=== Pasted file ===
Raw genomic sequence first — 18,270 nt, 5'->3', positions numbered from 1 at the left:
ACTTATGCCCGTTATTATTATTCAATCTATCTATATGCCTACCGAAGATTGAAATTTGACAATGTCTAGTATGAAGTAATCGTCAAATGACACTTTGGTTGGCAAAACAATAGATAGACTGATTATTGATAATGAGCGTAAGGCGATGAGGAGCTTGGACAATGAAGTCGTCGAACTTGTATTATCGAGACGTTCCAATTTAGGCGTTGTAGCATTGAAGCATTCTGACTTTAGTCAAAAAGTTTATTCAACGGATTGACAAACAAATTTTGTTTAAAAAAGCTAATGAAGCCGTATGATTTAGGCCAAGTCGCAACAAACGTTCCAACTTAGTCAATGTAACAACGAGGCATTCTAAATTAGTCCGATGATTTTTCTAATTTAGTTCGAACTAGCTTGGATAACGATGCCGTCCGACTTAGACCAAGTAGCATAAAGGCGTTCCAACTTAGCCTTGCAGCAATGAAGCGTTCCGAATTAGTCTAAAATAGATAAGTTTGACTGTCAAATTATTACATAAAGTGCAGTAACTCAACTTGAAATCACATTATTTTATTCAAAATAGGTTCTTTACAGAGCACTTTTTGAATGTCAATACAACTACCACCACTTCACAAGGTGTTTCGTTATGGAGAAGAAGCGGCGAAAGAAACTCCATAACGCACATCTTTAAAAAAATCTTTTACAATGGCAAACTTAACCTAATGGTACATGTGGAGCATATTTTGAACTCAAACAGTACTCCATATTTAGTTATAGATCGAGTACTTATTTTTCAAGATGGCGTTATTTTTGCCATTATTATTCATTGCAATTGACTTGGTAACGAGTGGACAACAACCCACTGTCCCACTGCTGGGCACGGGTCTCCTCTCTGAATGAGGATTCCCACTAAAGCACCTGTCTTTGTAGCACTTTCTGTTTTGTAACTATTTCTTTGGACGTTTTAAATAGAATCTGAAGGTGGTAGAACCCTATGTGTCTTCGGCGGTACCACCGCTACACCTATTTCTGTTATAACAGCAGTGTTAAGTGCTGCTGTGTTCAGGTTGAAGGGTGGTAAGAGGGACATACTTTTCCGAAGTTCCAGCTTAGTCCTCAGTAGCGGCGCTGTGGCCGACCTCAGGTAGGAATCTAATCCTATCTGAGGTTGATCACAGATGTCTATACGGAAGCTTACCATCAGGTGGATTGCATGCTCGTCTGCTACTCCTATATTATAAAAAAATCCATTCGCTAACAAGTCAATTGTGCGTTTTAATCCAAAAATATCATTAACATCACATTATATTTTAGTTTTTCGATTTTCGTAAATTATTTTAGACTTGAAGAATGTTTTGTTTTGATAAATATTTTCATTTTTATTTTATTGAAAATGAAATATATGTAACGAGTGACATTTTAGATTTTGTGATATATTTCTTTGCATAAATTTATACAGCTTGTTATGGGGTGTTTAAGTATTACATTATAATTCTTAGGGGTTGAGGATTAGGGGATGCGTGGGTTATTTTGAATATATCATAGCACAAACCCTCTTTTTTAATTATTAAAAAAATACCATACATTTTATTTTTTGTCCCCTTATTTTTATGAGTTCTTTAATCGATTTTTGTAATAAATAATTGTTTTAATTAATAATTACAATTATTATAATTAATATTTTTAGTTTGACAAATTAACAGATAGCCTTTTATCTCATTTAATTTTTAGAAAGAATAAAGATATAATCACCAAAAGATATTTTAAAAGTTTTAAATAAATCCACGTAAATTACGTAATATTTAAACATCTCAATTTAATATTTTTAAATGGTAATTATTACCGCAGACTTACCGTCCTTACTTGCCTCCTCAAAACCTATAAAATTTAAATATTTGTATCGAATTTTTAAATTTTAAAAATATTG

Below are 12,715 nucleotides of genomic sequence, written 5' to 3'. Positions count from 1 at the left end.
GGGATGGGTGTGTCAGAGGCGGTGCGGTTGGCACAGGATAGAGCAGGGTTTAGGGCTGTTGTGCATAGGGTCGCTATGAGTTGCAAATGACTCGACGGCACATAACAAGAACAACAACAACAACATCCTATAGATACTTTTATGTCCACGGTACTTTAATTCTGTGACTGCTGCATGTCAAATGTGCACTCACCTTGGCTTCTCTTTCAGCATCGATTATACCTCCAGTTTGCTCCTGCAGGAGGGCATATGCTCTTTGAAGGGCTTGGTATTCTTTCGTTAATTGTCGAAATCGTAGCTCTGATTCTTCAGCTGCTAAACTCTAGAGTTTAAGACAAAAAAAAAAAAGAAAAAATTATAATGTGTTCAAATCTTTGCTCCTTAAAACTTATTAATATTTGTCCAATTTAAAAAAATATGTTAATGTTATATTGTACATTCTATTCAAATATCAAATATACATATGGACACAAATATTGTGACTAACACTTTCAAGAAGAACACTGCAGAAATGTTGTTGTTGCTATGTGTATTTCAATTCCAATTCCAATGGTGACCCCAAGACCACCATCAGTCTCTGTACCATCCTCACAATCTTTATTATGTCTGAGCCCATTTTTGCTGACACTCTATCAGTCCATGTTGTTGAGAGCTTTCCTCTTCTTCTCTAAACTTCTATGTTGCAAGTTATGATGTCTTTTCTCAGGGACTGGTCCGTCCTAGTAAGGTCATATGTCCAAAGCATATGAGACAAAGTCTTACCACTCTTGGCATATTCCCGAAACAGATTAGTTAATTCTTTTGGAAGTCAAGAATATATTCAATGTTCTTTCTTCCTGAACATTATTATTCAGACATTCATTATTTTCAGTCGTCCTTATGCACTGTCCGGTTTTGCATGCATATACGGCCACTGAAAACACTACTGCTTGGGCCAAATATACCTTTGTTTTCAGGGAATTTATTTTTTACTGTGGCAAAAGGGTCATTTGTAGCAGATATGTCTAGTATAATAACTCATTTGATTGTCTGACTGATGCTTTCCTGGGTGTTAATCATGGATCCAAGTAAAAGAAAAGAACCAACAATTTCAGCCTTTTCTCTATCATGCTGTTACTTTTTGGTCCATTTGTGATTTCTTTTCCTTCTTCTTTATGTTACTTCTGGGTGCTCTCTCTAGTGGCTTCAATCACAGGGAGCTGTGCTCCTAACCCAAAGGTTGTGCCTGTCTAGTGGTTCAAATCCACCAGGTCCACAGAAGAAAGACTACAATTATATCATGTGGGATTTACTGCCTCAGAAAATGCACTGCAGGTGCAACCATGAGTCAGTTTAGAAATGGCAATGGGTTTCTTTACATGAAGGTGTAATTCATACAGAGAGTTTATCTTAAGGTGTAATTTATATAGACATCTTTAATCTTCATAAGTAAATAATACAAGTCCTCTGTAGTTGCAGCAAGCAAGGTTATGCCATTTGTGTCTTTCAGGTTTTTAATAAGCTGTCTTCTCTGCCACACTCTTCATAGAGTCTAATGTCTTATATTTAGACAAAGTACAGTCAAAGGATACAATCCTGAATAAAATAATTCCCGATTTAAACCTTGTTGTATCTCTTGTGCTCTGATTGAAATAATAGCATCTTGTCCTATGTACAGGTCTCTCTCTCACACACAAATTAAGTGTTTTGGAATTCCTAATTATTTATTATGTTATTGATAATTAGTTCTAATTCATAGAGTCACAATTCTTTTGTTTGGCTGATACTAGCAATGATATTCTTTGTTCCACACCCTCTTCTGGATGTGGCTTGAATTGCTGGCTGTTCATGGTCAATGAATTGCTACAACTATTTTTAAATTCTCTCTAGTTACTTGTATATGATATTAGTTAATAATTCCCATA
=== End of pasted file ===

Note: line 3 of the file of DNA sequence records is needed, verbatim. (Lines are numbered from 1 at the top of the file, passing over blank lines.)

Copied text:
Below are 12,715 nucleotides of genomic sequence, written 5' to 3'. Positions count from 1 at the left end.